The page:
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Build an Artificial Neural Network From Scratch: Part 1


This article focused on building an Artificial Neural Network using the Numpy Python library.



By Nagesh Singh Chauhan, Big data developer at CirrusLabs

In my previous article Introduction to Artificial Neural Networks(ANN)we learned about various concepts related to ANN so I would recommend going through it before moving forward because here I’ll be focusing on the implementation part only. In this article series, we are going to build ANN from scratch using only the numpy Python library.

In this part-1, we will build a fairly easy ANN with just having 1 input layer and 1 output layer and no hidden layer.

In part-2, we will build ANN with 1 input layer, 1 hidden layer, and 1 output layer.

Why from scratch?

Well, there are many deep learning libraries(KerasTensorFlowPyTorch etc) that can be used to create a neural network in a few lines of code. However, if you really want to understand the in-depth working of a neural network, I suggest you learn how to code it from scratch using Python or any other programming language. So let's get started.

Let's create some random dataset:

Figure

Random dataset with binary values for simplicity

 

In the above table, we have five columns: Person, X1, X2, X3, and Y. Here 1 refers to true and 0 refers to false. Our task is to create an artificial neural network that is capable of predicting the value of Y based on values of X1, X2 and X3.

We will create an artificial neural network with one input layer and one output layer with no hidden layer. Before we start coding, let’s first let’s see how our neural network will execute in theory:

Theory of ANN

An artificial neural network is a supervised learning algorithm which means that we provide it the input data containing the independent variables and the output data that contains the dependent variable. For instance, in our example our independent variables are X1, X2 and X3. The dependent variable is Y.

In the beginning, the ANN makes some random predictions, these predictions are compared with the correct output and the error(the difference between the predicted values and the actual values) is calculated. The function that finds the difference between the actual value and the propagated values is called the cost function. The cost here refers to the error. Our objective is to minimize the cost function. Training a neural network basically refers to minimizing the cost function. We will see how we can perform this task.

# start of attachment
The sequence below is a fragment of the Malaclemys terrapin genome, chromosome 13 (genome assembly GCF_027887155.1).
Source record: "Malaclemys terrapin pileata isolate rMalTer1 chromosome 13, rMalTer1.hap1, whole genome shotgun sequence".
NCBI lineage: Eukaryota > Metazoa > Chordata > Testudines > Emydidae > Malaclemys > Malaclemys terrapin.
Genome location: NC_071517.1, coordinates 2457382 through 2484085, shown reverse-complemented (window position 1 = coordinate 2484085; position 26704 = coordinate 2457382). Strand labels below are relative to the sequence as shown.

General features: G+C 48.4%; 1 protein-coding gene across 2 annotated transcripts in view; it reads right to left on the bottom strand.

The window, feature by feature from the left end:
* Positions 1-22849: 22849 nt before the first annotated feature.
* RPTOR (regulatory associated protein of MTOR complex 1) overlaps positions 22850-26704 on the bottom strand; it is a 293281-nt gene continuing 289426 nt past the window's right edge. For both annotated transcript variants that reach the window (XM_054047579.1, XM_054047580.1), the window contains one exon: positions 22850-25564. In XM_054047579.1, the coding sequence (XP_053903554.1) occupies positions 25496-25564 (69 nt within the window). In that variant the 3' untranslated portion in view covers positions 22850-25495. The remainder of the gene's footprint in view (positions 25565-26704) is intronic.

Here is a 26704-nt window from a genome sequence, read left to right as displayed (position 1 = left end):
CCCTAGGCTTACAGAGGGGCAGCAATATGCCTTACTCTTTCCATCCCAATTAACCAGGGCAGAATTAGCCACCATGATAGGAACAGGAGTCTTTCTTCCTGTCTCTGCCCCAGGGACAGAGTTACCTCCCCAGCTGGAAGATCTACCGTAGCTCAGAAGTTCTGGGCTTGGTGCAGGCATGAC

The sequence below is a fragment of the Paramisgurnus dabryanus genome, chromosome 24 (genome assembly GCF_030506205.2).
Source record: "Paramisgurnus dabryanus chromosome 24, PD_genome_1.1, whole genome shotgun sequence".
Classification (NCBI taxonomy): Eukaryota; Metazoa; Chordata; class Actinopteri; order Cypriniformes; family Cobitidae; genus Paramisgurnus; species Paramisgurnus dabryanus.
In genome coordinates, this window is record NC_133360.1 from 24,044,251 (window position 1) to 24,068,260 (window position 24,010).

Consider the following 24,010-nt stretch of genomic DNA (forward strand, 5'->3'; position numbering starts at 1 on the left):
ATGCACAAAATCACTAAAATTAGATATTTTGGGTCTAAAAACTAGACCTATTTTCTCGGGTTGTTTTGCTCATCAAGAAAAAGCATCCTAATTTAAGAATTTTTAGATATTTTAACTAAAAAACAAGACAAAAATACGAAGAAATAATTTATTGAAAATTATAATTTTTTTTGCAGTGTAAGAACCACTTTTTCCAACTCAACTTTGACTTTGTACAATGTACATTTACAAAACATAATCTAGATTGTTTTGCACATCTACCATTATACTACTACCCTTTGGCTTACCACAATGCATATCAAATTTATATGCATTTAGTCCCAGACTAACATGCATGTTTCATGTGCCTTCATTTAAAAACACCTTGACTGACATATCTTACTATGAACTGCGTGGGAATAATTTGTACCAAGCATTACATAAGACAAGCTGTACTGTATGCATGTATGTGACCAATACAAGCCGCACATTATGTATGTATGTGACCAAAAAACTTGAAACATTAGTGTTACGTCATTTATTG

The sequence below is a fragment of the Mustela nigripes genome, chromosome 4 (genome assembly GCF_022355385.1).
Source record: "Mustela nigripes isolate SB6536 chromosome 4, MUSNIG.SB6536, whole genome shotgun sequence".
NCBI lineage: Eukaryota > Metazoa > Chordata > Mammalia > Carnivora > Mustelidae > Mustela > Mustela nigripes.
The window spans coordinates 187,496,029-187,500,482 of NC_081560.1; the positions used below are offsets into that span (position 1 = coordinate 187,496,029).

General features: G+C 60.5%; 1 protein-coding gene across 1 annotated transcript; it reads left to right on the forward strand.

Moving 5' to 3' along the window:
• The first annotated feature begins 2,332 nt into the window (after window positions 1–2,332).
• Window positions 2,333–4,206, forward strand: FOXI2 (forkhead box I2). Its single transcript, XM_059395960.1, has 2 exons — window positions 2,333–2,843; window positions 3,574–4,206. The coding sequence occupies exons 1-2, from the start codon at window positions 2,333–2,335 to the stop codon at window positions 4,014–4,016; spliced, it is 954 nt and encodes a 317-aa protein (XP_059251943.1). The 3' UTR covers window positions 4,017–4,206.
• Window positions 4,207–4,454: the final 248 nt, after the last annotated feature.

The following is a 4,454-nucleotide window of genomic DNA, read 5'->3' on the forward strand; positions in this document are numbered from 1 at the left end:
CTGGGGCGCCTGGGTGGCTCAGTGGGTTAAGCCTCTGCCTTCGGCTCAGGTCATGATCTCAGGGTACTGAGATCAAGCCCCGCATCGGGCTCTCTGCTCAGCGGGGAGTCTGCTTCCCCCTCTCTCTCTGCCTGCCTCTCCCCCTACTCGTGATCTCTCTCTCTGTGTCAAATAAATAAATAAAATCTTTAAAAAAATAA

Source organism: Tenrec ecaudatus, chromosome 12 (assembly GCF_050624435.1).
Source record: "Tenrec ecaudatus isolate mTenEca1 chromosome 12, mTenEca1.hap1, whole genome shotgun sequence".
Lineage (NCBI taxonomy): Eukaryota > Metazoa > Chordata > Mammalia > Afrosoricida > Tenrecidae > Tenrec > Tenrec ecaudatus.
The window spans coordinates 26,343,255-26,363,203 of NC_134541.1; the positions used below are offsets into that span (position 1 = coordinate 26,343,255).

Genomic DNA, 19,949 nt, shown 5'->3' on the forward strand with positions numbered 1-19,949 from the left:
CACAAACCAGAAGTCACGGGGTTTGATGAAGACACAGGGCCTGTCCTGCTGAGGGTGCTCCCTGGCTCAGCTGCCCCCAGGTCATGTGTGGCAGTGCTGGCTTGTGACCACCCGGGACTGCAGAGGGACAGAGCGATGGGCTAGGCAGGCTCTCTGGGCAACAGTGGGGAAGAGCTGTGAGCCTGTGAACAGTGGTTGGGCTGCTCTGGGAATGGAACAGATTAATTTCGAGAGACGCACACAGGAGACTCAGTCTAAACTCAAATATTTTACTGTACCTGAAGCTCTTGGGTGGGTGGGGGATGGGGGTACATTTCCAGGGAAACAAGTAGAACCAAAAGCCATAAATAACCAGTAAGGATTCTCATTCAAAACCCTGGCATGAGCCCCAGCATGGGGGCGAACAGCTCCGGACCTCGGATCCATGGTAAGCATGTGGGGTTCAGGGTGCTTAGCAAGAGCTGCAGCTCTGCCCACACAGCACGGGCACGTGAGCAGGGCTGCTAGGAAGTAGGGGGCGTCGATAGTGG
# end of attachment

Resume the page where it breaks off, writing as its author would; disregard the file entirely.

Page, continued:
A neural network executes in two phases: Feed Forward phase and Back Propagation phase. Let us discuss both these steps in detail.

 

Feed Forward

 

 

In the feed-forward phase of ANN, predictions are made based on the values in the input nodes and the weights. If you look at the neural network in the above figure, you will see that we have three features in the dataset: X1, X2, and X3, therefore we have three nodes in the first layer, also known as the input layer.

The weights of a neural network are basically the strings that we have to adjust in order to be able to correctly predict our output. For now, just remember that for each input feature, we have one weight.

The following are the steps that execute during the feedforward phase of ANN:

Step 1: Calculate the dot product between inputs and weights

The nodes in the input layer are connected with the output layer via three weight parameters. In the output layer, the values in the input nodes are multiplied with their corresponding weights and are added together. Finally, the bias term b is added to the sum.

Why do we even need a bias term?

Suppose if we have a person who has input values (0,0,0), the sum of the products of input nodes and weights will be zero. In that case, the output will always be zero no matter how much we train the algorithms. Therefore, in order to be able to make predictions, even if we do not have any non-zero information about the person, we need a bias term. The bias term is necessary to make a robust neural network.

Mathematically, the summation of dot product:

X.W=x1.w1 + x2.w2 + x3.w3 + b

Step 2: Pass the summation of dot products (X.W) through an activation function

The dot product XW can produce any set of values. However, in our output, we have the values in the form of 1 and 0. We want our output to be in the same format. To do so we need an Activation Function, which restricts the input values between 0 and 1. So of course we’ll go ahead with Sigmoid activation function.

 

The sigmoid function returns 0.5 when the input is 0. It returns a value close to 1 if the input is a large positive number. In the case of negative input, the sigmoid function outputs a value close to zero.

Therefore, it is especially used for models where we have to predict the probability as an output. Since probability of anything exists only between the range of 0 and 1, sigmoid is the right choice for our problem.

In the above figure z is the summation of dot product X.W

Mathematically, the sigmoid activation function is:

 

Let us summarize what we have done so far. First, we have to find the dot product of the input features(matrix of independent variables) with the weights. Next, pass the summation of dot products through an activation function. The result of the activation function is basically the predicted output for the input features.